of transparent glass with light yellow-green tint, the simple form is linear and elegant: the wide shallow body is hemispherical, flaring expansively outward to a wide tubular rim that folds down and in. The plate is supported by a low tubular foot with a ledge on the floor above and within the centre is a raised dome, a shallow " "omphalos", representing the navel of the world. The plate is free-blown, the evenness reflecting the skill of the artisan, and the impressively smooth finish was obtained by hand polishing.
For related examples see: Kunina N. (1997) Ancient Glass in the Hermitage Collection. ARS Publishers, LTD, St. Petersburg, cat. 430; Hayes J. W. (1975) Roman and Pre-Roman Glass in the Royal Ontario Museum. Toronto, cat. 177.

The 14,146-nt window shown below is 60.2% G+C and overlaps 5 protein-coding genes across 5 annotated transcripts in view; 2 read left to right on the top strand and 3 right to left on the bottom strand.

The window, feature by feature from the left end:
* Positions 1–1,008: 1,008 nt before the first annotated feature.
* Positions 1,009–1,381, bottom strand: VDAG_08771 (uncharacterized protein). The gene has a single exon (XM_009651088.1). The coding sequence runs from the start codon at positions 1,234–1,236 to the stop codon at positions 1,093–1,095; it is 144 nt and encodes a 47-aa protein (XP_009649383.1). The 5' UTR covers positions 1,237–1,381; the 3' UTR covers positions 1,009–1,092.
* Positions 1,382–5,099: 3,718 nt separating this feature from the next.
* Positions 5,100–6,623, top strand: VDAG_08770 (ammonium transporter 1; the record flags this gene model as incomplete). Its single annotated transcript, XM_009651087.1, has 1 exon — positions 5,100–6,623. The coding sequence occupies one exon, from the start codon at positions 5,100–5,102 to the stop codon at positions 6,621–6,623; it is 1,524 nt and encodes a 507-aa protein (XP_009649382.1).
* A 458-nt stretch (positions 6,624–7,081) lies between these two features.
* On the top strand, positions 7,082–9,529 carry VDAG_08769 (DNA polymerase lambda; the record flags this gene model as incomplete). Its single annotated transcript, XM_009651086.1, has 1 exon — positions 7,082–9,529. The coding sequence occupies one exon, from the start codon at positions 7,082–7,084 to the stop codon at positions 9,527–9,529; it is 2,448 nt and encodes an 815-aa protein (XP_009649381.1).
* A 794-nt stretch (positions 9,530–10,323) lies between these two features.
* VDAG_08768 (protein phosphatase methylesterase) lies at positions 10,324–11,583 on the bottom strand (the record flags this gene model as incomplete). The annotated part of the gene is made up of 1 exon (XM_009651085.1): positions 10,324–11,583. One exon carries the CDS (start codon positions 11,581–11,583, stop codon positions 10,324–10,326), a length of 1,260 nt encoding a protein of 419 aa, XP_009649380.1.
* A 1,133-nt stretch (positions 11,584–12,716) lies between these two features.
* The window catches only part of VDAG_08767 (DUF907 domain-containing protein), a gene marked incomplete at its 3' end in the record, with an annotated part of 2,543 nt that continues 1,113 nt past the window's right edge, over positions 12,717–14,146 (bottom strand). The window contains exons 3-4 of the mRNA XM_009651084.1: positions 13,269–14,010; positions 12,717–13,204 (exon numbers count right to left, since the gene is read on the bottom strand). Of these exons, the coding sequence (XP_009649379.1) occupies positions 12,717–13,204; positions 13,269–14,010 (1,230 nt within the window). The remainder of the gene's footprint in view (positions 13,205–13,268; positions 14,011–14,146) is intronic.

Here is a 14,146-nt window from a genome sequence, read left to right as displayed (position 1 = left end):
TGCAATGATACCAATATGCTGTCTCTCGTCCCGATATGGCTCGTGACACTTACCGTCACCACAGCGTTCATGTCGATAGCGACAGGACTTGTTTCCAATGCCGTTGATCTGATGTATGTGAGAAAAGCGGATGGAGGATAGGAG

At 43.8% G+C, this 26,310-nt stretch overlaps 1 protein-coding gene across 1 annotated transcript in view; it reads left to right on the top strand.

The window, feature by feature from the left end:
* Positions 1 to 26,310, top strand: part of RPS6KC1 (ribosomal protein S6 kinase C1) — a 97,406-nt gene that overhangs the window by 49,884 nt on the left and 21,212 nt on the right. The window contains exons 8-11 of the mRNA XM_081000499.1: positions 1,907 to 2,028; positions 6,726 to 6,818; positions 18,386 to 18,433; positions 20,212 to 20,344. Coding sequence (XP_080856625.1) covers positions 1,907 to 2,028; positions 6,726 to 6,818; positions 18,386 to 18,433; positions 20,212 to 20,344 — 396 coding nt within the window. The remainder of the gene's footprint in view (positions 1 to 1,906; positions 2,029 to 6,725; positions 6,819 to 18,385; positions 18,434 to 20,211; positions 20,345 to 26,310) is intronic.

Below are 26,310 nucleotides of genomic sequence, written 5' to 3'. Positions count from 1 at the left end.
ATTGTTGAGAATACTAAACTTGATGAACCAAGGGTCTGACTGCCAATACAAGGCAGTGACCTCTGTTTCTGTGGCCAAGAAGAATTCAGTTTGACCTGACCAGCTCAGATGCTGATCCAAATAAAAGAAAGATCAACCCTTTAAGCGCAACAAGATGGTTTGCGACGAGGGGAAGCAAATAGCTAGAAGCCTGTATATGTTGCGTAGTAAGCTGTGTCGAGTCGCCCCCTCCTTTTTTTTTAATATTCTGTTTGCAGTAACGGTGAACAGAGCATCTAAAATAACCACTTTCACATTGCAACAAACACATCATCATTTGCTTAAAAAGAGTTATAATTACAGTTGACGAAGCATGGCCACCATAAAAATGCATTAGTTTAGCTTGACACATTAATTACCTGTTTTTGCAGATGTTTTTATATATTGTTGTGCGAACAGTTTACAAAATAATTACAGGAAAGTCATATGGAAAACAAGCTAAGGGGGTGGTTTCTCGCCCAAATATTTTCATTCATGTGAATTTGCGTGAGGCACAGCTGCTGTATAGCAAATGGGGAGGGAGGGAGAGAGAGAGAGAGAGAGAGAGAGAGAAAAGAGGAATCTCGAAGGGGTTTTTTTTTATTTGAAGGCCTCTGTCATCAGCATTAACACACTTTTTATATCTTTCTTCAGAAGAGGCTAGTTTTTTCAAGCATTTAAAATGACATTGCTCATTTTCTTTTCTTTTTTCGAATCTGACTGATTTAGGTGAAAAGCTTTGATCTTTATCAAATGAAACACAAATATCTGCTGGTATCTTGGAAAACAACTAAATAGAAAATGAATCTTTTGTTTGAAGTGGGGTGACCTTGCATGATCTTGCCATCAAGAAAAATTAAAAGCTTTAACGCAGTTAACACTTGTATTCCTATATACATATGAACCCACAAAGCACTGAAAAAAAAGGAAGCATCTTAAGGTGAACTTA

Dimensions: Diameter: 6 inches (15.2 cm)
Condition: Although the glass shows minor abrasive weathering to the part of the rim, the plate is virtually intact with iridescent reflections visible on the surface. It is in excellent condition overall with no chips, cracks or breaks and accompanied by a custom mount (not shown in photos) commissioned by Mr. Crawford from the Corcoran Museum of Art, Washington DC.
Provenance: The William R. Crawford collection of Ancient Glass and Antiquities, acquired from the European trade in the 1950's and then by descent. William R. Crawford, a retired American career diplomat and expert on the Middle East and Cyprus, was Director of Arab-Israeli Affairs at the State Department between 1959-1964, and Deputy Chief of Mission in Cyprus thereafter. In the 1970's, he was ambassador to Yemen and then to Cyprus and later became principal deputy assistant secretary of state for Near East and South Asian affairs. He donated part of his collection to the Virginia Museum of Fine Arts prior to his death in 2002.